Swahili, Tumbatu in Tanzania

Swahili, Tumbatu
Photo Source:  Link Up Africa 
Map Source:  People Group location: Worldpop Population Grid. Map geography: ESRI / GMI. Map design: Joshua Project.
People Name: Swahili, Tumbatu
Country: Tanzania
10/40 Window: No
Population: 96,000
World Population: 96,000
Primary Language: Swahili
Primary Religion: Islam
Christian Adherents: 0.00 %
Evangelicals: 0.00 %
Scripture: Complete Bible
Online Audio NT: No
Jesus Film: Yes
Audio Recordings: Yes
People Cluster: Bantu, Swahili
Affinity Bloc: Sub-Saharan Peoples
Progress Level:

Introduction / History

The name Swahili literally means "coast," and is the name given to several people groups that share a common culture (Uswahili), language (Kiswahili), and religion (Islam). Though others call them "Swahili" they prefer to be named according to their local settlements. One of the Swahili peoples in Tanzania is the Tumbato Swahili.

Thousands of years ago, groups of hunters inhabited the East African coast and intermarried with the Cushite shepherds there. By the second century, Bantu-speaking people from northern Congo came to the area and intermarried with them. Subsequent groups of people migrating from other areas such as the Persian Gulf also joined these coastal people, adopting parts of their culture and language. Later, Indonesian, Hindi, and Portuguese traders settled on the coast. Soon, they too began adopting Swahili traits and became a part of the larger group. Since that time, groups of Swahili have migrated to different parts of the coast, forming their own dialects and cultural variations.

Where Are they Located?

Today, the Swahili people are scattered along eastern Africa and the Persian Gulf, from Saudi Arabia to Zambia. They are especially prevalent in the east coasts of Kenya and Tanzania.

What Are Their Lives Like?

Since the Swahili are predominantly Muslim, Islamic practices play a large role in their daily activities. Dietary laws, rules of dress, social etiquette, marriage ceremonies, laws concerning divorce, and rituals at birth and death are all governed by Islamic tradition. Parents strive to have well-mannered, respectful children, since this is highly valued among Muslims. Boys go to Islamic schools where they study the Koran. The central building in each Swahili town is the mosque. The male population can be found praying there five times a day and at special prayer meetings on Fridays.

The Swahili have recently demonstrated an interest in Western culture. For example, in addition to attending Islamic schools, most children also attend non-religious schools to acquire a Western-style education. Also, traditional Swahili folk medicines are no longer the only means of treating those with illnesses. Modern medical clinics have now been built in some areas. Many of the people who live in large cities now own televisions through which they are constantly being exposed to Western ideas. Swahili women are more independent today than in times past and are becoming more involved in the economic and social realms of society.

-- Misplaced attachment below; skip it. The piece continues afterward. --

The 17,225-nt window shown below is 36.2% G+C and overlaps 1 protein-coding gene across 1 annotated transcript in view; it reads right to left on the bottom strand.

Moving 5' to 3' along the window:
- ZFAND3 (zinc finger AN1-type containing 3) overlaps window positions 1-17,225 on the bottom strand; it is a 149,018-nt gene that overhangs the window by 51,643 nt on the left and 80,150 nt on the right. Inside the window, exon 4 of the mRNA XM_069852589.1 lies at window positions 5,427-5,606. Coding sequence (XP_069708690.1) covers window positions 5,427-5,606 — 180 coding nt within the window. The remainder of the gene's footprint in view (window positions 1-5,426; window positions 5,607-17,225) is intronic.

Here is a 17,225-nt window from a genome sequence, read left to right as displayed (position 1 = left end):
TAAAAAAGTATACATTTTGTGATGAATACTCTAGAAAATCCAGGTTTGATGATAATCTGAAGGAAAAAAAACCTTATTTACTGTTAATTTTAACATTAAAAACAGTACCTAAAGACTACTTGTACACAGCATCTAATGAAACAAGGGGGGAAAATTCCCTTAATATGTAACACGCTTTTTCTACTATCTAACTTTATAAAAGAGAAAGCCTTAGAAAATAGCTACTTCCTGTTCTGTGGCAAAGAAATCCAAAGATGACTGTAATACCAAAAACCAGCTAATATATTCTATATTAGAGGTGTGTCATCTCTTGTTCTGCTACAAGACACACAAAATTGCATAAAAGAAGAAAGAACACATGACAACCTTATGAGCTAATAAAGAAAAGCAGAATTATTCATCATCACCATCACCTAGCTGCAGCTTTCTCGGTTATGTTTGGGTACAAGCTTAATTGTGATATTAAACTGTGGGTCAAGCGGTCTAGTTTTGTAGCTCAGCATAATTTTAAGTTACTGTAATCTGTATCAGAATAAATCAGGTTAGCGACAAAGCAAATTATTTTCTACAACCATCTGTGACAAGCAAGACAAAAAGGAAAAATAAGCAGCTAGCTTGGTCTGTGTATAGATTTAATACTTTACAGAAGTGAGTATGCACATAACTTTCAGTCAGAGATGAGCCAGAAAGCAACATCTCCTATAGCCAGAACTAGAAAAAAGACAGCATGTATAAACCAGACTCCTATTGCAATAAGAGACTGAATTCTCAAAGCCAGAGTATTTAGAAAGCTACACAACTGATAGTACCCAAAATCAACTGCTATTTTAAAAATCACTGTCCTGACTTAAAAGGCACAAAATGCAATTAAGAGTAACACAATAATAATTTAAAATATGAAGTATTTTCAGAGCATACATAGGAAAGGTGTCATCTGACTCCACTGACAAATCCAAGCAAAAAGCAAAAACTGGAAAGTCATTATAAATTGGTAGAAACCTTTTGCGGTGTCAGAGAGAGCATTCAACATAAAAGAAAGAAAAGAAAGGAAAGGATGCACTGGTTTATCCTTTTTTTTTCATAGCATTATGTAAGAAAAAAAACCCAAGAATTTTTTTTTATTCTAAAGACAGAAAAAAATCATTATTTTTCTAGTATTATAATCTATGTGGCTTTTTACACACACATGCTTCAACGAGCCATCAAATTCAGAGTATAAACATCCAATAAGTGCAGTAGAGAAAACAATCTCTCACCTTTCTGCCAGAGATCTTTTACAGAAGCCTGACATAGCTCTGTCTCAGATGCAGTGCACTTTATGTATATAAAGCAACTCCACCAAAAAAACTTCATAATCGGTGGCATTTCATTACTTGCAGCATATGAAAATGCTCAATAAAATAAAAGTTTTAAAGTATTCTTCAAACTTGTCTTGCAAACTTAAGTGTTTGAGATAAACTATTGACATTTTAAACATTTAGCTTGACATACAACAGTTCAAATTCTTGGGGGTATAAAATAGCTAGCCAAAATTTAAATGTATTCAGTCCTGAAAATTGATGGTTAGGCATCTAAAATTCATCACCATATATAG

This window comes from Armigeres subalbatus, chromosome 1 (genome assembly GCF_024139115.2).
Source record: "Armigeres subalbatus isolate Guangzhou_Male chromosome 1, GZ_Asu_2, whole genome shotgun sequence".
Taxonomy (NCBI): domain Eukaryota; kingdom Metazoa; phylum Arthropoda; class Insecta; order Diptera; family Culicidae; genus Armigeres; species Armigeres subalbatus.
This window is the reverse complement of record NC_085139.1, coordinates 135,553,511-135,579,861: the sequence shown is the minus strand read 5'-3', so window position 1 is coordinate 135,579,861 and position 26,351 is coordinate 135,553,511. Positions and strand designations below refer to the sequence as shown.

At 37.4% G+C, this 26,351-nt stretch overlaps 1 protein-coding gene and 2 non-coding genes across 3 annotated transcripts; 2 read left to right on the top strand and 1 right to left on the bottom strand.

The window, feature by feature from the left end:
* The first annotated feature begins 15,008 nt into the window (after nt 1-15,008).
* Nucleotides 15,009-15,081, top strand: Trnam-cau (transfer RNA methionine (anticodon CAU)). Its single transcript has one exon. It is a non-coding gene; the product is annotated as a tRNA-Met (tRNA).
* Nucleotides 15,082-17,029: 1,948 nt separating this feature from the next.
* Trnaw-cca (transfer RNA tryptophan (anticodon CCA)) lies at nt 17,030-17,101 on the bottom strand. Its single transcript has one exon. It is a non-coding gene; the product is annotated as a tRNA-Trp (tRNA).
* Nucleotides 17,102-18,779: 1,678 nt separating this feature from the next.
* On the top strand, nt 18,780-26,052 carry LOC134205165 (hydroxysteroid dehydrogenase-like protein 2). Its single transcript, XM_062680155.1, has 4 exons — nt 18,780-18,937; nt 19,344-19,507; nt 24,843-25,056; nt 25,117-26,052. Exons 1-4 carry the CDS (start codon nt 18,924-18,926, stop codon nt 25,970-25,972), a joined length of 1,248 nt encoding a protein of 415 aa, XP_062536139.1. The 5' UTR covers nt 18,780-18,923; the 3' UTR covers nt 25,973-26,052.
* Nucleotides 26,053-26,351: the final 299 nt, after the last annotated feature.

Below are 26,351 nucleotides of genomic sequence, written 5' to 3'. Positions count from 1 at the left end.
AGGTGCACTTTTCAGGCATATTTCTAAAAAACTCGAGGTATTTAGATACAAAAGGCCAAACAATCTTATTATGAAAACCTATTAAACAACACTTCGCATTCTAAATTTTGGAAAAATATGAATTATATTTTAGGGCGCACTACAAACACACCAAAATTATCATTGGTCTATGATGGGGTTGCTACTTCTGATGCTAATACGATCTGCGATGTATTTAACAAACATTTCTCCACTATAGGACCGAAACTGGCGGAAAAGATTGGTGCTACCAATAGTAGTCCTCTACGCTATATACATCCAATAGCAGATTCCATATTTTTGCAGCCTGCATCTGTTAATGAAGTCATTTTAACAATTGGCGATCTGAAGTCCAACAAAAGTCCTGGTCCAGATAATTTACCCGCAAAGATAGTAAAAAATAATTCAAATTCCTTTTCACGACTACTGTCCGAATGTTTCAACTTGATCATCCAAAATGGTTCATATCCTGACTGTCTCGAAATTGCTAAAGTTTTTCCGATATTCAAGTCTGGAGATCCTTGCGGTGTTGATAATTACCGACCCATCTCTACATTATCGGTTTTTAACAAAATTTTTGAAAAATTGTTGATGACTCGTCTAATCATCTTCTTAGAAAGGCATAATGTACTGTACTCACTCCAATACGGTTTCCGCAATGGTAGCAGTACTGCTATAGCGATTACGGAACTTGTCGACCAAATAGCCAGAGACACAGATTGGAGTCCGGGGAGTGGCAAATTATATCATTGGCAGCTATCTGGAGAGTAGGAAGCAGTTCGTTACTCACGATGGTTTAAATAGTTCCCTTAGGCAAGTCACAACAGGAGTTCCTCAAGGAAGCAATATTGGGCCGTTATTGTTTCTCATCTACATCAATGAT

Swahili culture has not only been influenced by the Islamic religion and Western ideas but also by the Northeast Bantu and Arab cultures, as well as Asian, Persian, and Indian cultures. This has made their culture quite unique, and they can easily be distinguished from their neighbors.

What Are Their Beliefs?

Nearly all of the Swahili profess to be Muslims; however, many of their traditional pre-Islamic beliefs and practices still exist. For example, they believe that many spirits exist, both good and evil. They also believe in the supernatural power of witches and sorcerers.

The Swahili often have folk explanations for natural occurrences. For example, some believe that a cow is supporting the earth and that earthquakes are caused when the cow moves its horns. They believe that thunder is the sound of Allah speaking with the angels and that lightning occurs when Allah is pleased. To the Swahili, lightning is a good sign because it means that Allah will send plentiful rain and food that year.

What Are Their Needs?

Although Christian resources are available in the Swahili language, there are only a small number of Swahili people who follow Christ. Laborers who are sensitive to the Muslim culture are greatly needed to work among the Swahili.

Prayer Points

Ask God to raise up prayer teams to break up the soil through worship and intercession.
Pray for spiritual openness to the Savior.
Ask God to raise up Christian businessmen who will boldly share Christ with the Swahili people.
Ask the Lord of the harvest to send out many laborers to the Tumbato Swahili people in Tanzania.
Pray that the Holy Spirit will encourage the small number of Swahili believers.
Ask the Lord to raise up strong local churches among the Tumbato Swahili people in Tanzania and Kenya.

Text Source:   Global Prayer Digest